Airspeed Studio Reconfiguration Complete

The studio reconfiguration is complete!  Or at least as complete as it’s going to be until the first Acro Camp movie is complete.  I’ve been mucking about for years with the idea of reconfiguring the studio, but never really had time to make it happen.  I actually didn’t have the time to do it when I did it, but I found that I wasn’t able to work efficiently on the films or record audio for the show with everything stuffed together.

Late last year, Scott Cannizzaro e-mailed me to say that Noren was selling G-Cabs at ridiculous prices.  A G-Cab is a hush box into which you can put your equipment that makes noise (like computers that have cooling fans) so that that noise is reduced (40db or so).  The cab has a fan and a lot of baffling, so your equipment still runs cool, even though you can’t hear it.  In fact, the only way I can tell that it’s running is the smell of the new sound insulation that the fan blows into the room.  Kinda like that “new studio smell.”  If you’ve listened to the show for long, the hum of the computer’s cooling fan is ubiquitous.  The price on the G-Cabs was so good that I had to get one.  

But, of course, the cab is not small.  All of that baffling takes space.  So the cab, along with the need to reconfigure the workspace to I could get the movies done, formed a critical mass.  If you look at the photo above, that’s the G-Cab in the middle of the long wall that makes up the digital side of the studio.

This is a view of the digital side from the work area.  The primary workstation is the big desk to the left.  All of the hard drives and the MPro Box are on the rack just to the left.  The tower PC that I use for spoken word capture and phone interviews is in the G-Cab underneath.  Studio monitoring is through a couple of Polk Audio TSi100s powered by the receiver on the analog side of the studio. The Rode NT1 mic on the right is the primary spoken word capture mic.  Over to the right is the utility desk.  I use my PC laptop there for storyboarding and also for scripts.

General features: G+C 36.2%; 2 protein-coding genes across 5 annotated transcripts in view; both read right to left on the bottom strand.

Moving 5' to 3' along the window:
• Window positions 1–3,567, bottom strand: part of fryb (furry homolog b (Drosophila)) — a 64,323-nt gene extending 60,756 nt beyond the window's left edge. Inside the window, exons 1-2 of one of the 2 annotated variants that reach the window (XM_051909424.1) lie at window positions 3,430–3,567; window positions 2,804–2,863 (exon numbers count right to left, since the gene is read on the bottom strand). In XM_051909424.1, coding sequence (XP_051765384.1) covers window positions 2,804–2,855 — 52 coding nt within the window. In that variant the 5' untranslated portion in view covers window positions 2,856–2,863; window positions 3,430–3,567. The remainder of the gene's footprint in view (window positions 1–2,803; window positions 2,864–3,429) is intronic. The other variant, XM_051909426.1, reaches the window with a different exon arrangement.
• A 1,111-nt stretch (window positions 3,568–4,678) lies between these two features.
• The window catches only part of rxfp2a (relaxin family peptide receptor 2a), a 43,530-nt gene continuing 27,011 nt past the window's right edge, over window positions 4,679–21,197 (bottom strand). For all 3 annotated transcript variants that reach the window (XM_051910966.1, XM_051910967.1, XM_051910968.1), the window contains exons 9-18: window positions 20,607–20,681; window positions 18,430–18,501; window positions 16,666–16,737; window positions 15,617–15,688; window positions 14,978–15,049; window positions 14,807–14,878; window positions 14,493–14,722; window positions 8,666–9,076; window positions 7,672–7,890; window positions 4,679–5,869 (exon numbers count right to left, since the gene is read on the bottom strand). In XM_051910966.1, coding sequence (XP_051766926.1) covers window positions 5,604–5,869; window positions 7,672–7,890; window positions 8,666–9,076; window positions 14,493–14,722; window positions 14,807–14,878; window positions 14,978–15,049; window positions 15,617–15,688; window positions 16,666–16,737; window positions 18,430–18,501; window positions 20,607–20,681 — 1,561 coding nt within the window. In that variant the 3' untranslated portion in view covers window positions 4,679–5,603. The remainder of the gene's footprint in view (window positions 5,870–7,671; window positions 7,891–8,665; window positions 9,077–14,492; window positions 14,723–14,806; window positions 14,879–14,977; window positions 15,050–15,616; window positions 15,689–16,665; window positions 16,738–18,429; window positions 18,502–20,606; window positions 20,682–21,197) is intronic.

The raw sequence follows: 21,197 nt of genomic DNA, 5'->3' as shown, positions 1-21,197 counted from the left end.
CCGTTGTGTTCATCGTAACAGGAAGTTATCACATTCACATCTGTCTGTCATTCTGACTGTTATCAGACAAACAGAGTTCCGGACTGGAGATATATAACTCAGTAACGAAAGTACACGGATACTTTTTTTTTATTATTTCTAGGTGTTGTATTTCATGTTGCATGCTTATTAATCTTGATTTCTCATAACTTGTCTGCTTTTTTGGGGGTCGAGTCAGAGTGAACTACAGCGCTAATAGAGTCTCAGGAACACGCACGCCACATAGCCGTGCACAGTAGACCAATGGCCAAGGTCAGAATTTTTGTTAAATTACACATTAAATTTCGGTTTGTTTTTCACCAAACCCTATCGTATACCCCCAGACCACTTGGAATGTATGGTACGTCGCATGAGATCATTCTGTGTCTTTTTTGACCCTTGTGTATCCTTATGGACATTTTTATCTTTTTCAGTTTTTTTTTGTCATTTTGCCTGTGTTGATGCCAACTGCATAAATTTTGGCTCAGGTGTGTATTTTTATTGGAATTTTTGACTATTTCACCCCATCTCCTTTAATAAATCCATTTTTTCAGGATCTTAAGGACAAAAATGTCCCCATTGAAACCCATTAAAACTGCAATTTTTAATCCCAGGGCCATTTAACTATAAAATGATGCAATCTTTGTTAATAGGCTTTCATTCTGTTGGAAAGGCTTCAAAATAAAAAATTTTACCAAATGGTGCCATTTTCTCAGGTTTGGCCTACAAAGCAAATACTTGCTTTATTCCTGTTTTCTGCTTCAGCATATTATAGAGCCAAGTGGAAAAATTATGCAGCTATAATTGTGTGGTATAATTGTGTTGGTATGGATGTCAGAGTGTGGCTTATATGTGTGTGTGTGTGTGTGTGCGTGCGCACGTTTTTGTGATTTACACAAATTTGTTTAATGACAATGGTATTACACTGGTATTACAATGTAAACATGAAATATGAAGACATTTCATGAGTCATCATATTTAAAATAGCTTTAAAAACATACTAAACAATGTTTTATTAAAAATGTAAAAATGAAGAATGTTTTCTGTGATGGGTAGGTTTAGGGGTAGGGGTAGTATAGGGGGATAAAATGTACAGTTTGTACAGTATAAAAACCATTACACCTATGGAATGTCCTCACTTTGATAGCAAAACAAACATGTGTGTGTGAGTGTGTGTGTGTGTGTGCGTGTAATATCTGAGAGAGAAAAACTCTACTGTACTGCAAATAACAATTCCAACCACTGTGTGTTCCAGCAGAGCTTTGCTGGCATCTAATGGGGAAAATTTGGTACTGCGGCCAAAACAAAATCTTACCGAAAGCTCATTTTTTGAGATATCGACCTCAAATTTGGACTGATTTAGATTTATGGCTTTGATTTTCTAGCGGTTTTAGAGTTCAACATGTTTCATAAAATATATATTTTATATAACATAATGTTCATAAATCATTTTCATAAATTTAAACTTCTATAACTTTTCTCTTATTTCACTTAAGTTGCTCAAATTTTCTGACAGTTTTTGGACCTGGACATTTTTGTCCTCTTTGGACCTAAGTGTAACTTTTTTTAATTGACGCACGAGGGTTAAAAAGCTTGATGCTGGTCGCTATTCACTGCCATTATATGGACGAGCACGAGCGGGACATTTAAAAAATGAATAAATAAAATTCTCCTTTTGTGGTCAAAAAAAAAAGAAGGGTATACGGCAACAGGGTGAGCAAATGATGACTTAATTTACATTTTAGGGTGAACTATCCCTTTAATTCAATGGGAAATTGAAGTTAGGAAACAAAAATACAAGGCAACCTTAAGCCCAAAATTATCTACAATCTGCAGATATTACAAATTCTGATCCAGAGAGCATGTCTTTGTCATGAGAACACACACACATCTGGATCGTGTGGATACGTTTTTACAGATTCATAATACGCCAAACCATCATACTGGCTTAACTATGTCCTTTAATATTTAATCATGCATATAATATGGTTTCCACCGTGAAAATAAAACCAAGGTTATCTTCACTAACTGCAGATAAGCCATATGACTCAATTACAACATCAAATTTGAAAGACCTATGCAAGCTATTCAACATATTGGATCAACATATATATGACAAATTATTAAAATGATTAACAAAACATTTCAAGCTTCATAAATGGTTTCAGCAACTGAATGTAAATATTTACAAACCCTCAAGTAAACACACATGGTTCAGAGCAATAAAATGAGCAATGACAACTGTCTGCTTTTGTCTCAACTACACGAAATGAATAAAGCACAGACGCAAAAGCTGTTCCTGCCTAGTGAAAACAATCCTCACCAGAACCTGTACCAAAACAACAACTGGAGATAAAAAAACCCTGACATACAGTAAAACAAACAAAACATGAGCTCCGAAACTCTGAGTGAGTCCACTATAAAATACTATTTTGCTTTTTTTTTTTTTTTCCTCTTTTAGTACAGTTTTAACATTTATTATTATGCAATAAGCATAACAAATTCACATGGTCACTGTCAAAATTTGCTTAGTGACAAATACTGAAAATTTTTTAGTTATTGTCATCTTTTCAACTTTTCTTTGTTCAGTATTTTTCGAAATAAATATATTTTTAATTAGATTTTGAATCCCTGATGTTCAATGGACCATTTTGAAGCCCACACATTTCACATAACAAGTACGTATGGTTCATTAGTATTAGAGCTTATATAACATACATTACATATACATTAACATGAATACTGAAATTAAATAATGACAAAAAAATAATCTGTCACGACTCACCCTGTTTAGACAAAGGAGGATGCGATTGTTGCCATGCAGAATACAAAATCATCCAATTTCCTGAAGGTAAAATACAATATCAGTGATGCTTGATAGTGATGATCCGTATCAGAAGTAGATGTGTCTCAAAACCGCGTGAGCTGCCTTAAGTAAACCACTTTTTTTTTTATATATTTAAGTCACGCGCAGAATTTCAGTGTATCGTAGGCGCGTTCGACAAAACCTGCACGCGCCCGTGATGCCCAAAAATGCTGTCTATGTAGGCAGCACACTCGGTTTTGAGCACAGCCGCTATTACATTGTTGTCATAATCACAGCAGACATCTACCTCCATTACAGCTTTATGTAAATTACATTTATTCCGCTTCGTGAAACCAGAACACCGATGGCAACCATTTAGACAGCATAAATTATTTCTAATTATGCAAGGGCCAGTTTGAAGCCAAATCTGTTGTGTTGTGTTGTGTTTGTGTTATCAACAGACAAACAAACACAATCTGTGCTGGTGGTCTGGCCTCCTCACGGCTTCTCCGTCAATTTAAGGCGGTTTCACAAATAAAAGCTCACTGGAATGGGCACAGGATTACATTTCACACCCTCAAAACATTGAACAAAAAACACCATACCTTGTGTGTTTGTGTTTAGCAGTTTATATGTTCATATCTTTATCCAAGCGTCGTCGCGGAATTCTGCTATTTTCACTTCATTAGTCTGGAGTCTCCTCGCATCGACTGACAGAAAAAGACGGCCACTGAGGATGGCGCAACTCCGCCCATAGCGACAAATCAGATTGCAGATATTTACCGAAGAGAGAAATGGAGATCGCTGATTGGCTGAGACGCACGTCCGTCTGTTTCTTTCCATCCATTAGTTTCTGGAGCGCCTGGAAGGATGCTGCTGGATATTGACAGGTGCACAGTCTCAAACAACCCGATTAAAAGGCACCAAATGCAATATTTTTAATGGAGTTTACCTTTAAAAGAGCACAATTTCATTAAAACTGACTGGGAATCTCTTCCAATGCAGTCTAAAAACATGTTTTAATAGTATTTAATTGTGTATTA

For all of the gadgets and other stuff in the pics, this remains a very basic and utilitarian setup.  Other than the Mac Book for video editing and music recording and production, the setup has been essentially the same for the last six years.  Any improvements have come much more from getting better at using the equipment than from getting better equipment.  I get a chuckle sometimes listening to podcasters having impassioned arguments over which oddly-shaped USB mic is best when those same podcasters’ shows suffer catastrophically from poor editorial content that no microphone could possibly help.  (Most or all of these podcasters are non-aviation podcasters, so don’t think I’m pointing fingers at friends here.)

So I’m out of excuses.  Editing sessions begin anew tomorrow night.  Onward!


About Steve Tupper

Stephen Force is the superhero alter ego of mild-mannered tech and aviation lawyer, commercial pilot (glider, with private privileges in ASEL, ASES, AMEL, IA, and DC-3 (SIC) type-rated), and Civil Air Patrol lieutenant colonel Steve Tupper. Steve writes, records, and brings you the inside story about everything that really matters in aviation. He's flown with the USAF Thunderbirds, he's and airshow performer and air boss, and he's one of only five pilots ever to earn a FAST card in the glider category. Follow Steve's ongoing quest to do all that is cool in aviation at or on Twitter as @StephenForce.

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